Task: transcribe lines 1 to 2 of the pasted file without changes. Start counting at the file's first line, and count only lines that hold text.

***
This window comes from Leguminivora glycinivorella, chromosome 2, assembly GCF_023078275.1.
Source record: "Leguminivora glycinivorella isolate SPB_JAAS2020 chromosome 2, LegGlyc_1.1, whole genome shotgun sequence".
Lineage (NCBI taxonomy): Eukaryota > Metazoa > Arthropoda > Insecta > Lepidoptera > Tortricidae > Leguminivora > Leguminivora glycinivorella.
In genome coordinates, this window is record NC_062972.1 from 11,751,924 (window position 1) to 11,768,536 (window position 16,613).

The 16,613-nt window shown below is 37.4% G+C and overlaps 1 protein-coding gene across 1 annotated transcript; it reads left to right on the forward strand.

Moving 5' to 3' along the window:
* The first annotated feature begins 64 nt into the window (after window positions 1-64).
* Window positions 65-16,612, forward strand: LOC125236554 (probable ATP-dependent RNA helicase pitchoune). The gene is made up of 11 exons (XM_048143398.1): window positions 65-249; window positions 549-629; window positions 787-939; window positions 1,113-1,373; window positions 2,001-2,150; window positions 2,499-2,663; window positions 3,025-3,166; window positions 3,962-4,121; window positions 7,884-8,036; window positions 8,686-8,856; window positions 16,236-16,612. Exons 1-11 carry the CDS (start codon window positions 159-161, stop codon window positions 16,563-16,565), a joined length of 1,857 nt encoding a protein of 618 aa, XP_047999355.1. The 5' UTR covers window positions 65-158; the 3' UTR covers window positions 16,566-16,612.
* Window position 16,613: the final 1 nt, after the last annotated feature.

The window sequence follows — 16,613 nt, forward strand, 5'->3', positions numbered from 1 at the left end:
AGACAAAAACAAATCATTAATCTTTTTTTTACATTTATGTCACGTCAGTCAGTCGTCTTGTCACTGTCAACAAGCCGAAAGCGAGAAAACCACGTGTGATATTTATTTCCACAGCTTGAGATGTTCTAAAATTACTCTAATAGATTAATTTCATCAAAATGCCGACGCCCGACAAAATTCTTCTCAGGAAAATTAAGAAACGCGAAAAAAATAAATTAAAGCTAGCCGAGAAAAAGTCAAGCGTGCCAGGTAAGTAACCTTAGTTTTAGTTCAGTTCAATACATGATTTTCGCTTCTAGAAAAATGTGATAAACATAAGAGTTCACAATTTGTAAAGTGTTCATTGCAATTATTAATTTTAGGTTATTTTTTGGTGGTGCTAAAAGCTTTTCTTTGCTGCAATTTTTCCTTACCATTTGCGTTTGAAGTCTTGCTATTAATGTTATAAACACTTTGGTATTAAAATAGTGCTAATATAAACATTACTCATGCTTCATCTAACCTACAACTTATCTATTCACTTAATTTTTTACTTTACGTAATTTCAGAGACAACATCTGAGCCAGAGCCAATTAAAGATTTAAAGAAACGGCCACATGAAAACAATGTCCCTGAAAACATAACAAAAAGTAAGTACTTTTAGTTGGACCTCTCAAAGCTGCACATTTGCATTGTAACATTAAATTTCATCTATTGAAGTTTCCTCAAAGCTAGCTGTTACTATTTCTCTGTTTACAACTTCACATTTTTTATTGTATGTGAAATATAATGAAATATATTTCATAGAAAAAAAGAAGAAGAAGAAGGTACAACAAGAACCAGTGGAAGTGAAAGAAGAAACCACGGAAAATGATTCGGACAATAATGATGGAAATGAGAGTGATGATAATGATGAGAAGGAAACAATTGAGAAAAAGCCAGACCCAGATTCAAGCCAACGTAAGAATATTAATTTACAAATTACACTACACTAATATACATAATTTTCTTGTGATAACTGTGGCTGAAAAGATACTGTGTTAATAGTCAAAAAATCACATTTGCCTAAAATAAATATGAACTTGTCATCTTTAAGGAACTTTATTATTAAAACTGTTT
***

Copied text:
This window comes from Leguminivora glycinivorella, chromosome 2, assembly GCF_023078275.1.
Source record: "Leguminivora glycinivorella isolate SPB_JAAS2020 chromosome 2, LegGlyc_1.1, whole genome shotgun sequence".